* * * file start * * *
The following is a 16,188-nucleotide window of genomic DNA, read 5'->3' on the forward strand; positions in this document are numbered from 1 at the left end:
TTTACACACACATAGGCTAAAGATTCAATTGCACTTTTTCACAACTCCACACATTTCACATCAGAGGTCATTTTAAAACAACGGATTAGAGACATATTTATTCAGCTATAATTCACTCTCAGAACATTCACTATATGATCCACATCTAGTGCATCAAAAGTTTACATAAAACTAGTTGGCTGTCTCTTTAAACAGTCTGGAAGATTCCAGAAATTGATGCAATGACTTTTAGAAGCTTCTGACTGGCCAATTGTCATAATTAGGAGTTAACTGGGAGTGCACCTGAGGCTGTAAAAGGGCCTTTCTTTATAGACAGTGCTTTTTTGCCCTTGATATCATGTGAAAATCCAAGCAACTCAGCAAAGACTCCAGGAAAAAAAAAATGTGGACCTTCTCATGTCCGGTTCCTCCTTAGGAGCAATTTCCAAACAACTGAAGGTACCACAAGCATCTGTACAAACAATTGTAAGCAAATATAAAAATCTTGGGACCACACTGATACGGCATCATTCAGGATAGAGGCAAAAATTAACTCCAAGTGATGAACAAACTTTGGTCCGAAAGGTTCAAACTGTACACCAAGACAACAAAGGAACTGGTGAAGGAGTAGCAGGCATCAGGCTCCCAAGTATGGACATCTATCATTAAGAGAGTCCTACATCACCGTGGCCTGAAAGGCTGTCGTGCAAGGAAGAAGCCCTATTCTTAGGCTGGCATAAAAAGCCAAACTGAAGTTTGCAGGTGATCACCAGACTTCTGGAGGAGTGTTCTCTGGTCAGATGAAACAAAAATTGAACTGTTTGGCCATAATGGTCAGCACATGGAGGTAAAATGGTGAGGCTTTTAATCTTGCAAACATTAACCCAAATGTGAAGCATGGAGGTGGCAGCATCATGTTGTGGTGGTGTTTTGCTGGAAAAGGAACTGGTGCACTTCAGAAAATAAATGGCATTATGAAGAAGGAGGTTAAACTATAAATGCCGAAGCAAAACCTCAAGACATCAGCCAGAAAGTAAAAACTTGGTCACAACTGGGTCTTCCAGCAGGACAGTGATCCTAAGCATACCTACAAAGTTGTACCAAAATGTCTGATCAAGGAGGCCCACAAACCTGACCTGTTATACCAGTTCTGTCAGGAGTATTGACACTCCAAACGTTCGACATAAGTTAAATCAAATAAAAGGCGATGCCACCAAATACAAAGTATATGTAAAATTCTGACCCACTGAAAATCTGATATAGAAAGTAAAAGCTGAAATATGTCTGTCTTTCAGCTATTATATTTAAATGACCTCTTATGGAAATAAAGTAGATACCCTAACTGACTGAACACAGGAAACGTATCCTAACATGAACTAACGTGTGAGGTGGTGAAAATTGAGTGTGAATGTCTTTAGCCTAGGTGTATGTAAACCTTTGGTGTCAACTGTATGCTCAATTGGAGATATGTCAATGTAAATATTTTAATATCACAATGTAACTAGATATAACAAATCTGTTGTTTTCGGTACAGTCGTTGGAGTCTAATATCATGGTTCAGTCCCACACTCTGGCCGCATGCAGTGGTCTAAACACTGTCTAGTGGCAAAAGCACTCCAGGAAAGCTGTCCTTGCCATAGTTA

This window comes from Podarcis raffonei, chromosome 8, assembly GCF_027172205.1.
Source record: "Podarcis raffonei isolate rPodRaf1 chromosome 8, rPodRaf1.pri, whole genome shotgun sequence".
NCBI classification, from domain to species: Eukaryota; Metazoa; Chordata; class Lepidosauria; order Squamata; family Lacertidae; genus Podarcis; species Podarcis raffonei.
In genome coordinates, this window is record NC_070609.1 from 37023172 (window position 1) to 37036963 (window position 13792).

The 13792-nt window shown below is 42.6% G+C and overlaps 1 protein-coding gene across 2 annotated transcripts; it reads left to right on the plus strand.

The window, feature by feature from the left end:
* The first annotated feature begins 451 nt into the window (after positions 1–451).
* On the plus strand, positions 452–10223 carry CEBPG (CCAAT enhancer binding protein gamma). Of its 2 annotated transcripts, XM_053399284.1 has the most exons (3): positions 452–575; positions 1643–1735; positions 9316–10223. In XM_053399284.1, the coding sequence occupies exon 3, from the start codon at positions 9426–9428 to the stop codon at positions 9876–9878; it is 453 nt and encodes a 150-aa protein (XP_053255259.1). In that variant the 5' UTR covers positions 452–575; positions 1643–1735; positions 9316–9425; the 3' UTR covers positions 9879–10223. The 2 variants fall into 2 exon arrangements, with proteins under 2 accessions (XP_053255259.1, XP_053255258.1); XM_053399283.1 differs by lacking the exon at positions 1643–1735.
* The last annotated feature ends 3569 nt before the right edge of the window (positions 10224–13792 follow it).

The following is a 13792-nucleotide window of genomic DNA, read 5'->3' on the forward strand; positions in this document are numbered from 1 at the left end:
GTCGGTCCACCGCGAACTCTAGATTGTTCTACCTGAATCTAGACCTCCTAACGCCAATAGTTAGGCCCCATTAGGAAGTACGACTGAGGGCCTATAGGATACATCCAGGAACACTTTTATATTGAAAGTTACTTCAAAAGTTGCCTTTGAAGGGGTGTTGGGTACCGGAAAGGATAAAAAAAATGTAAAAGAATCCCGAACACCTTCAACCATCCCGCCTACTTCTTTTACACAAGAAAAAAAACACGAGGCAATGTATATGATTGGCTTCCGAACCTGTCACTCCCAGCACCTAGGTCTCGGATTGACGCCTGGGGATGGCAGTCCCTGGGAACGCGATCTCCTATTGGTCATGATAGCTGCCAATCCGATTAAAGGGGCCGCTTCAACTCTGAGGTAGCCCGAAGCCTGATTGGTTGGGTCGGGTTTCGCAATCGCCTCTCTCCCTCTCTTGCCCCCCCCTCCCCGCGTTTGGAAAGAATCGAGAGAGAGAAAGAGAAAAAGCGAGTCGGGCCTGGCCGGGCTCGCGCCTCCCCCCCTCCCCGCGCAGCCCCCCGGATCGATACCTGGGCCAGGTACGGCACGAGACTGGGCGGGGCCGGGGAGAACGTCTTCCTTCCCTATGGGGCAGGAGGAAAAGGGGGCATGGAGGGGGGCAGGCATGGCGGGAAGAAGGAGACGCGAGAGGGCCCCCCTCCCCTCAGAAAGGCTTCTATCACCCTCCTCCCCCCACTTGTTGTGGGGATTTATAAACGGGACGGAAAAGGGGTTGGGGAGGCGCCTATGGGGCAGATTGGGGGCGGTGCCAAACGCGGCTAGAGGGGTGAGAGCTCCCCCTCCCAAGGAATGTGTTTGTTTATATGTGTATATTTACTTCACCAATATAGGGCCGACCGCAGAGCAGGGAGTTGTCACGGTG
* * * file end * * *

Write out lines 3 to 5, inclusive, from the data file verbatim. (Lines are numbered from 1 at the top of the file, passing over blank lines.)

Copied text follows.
This window comes from Podarcis raffonei, chromosome 8, assembly GCF_027172205.1.
Source record: "Podarcis raffonei isolate rPodRaf1 chromosome 8, rPodRaf1.pri, whole genome shotgun sequence".
NCBI classification, from domain to species: Eukaryota; Metazoa; Chordata; class Lepidosauria; order Squamata; family Lacertidae; genus Podarcis; species Podarcis raffonei.